Go out and make your voice heard

Go out and make your voice heard

Students of Pierce College register their name at the entrance of Faculty and Staff Center to vote on March 2, 2020, in Woodland Hills, Calif. Photo by Kevin Lendio.

Since the 1980s, holding elections for political positions in office has been a way for Americans to give their opinion on which candidate they feel would be the best person to serve their country.

The 2022 Midterm Elections are less than one week away, and, sometimes, people are not aware of how much of an impact their vote would have on the election.

The Academic Senate for University of California, Berkeley (Cal or UC Berkeley) announced their plans to make Election Day a non-instructional day to make voting easier for students.

The same article showed a report stating that only one in five students voted in the 2014 midterm elections, with the primary reason for the low voting turnout being lack of time.

In fact, according to a chart on voter turnout based on education provided by the Center for American Women and Politics (CAWP) at Rutgers University, 82.5% of men and 83.3% of women who have an advanced degree voted in the 2020 presidential election versus 77.3% of men and 78.4% of women who have a bachelor’s degree.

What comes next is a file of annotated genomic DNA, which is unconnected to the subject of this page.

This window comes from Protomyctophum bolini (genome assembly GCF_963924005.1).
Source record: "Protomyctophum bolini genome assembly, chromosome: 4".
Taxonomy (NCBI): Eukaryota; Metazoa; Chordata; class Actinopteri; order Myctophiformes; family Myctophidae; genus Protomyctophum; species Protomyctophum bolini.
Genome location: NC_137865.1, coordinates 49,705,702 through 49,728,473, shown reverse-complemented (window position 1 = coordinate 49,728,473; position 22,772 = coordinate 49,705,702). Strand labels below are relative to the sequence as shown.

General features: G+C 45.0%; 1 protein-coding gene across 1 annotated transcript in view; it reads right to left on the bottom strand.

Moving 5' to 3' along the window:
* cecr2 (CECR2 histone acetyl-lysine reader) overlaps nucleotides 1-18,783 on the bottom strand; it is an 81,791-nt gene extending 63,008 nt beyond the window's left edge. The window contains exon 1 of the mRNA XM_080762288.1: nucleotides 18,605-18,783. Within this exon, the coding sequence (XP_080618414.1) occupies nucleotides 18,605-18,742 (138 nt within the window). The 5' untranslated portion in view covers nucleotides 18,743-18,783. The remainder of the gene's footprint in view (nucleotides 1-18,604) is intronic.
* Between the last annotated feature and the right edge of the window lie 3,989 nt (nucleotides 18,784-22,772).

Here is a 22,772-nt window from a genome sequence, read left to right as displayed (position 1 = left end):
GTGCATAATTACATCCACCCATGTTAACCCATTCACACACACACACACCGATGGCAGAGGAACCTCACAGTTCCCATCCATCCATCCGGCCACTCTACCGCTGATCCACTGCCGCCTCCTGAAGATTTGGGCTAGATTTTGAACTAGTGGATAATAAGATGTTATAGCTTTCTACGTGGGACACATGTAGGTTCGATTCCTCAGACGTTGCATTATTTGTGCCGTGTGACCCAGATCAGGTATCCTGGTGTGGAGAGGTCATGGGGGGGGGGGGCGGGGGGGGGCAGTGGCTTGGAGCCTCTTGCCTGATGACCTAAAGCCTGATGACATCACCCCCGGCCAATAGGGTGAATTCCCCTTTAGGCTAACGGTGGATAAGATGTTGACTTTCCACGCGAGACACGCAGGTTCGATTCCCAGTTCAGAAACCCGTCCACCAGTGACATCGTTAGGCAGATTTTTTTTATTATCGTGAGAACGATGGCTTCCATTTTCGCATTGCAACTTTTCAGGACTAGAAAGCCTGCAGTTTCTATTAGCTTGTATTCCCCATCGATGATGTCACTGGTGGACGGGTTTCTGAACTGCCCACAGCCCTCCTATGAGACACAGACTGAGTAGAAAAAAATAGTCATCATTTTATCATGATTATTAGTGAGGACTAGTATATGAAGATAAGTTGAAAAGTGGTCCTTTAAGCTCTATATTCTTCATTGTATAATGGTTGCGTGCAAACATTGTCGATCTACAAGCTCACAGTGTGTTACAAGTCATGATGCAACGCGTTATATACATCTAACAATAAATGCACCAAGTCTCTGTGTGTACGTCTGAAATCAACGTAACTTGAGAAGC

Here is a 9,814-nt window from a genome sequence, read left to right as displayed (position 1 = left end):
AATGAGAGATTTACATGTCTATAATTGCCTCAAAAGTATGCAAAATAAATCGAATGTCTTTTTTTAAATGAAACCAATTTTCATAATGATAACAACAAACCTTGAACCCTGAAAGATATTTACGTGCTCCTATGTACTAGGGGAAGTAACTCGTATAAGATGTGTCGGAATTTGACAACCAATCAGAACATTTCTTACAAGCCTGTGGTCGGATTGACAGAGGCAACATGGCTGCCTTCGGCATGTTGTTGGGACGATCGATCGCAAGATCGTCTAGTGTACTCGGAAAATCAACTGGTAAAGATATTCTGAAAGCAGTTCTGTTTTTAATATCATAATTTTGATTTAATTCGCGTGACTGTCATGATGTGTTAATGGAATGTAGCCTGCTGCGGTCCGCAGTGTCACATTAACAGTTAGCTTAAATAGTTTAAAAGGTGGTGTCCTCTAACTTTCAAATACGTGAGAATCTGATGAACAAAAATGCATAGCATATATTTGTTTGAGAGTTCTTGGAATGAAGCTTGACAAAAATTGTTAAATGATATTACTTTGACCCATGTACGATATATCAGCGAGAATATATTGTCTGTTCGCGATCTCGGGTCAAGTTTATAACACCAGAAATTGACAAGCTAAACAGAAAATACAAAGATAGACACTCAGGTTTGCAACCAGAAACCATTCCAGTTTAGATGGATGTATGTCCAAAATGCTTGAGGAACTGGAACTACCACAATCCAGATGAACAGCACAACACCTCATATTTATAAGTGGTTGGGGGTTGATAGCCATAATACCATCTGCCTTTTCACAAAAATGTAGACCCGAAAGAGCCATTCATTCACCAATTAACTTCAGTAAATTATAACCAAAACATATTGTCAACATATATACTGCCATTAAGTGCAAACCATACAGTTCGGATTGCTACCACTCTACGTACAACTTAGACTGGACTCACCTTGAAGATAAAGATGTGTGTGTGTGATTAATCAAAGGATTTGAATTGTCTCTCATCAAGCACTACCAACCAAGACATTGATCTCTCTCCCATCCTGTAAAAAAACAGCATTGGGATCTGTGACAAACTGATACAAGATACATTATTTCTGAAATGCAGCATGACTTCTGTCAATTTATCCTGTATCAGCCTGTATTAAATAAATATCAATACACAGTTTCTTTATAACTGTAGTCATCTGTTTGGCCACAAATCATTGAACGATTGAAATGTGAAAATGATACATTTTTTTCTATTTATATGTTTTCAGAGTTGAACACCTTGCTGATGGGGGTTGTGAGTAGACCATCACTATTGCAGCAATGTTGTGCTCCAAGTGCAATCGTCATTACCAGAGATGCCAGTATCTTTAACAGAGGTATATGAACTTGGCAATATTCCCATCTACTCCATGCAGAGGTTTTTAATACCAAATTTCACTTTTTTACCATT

This chart shows that the more education an individual has and/or pursues, the more likely they are to vote.

Regardless, it is paramount for students to get out and vote while they are still in college, as it will help them get in the habit of voting.

Pierce College hosted Voter Education Week from Oct. 3 to Oct. 7 from 11 a.m. to noon in the Student Engagement Center as part of their Civic Engagement Opportunities event series.

Voter Education Week is designed to teach students how to find their polling location, understand the ballot and make a voting plan before Election Day.

University of Southern California (USC)’s Center for Inclusive Democracy (CID) designed the Voting Location and Outreach Tool to provide assistance to county election offices in the placement of voting locations.

The tool was previously released only for California in February 2018 but has since started serving 51% of the U.S. population in 13 other states, such as Arizona, Colorado, Florida, Georgia, Hawaii, Michigan, Nevada, North Carolina, Ohio, Pennsylvania, Texas, Virginia and Wisconsin.

With the Voting Location and Outreach Tool and events like Election Day Hero set to take place at Pierce on Nov. 7 at the Student Engagement Center from 11 a.m. to noon, the community will be better prepared when the time comes to vote, and students will be more likely to vote regardless of whether they have a degree or not as it is their responsibility as American citizens.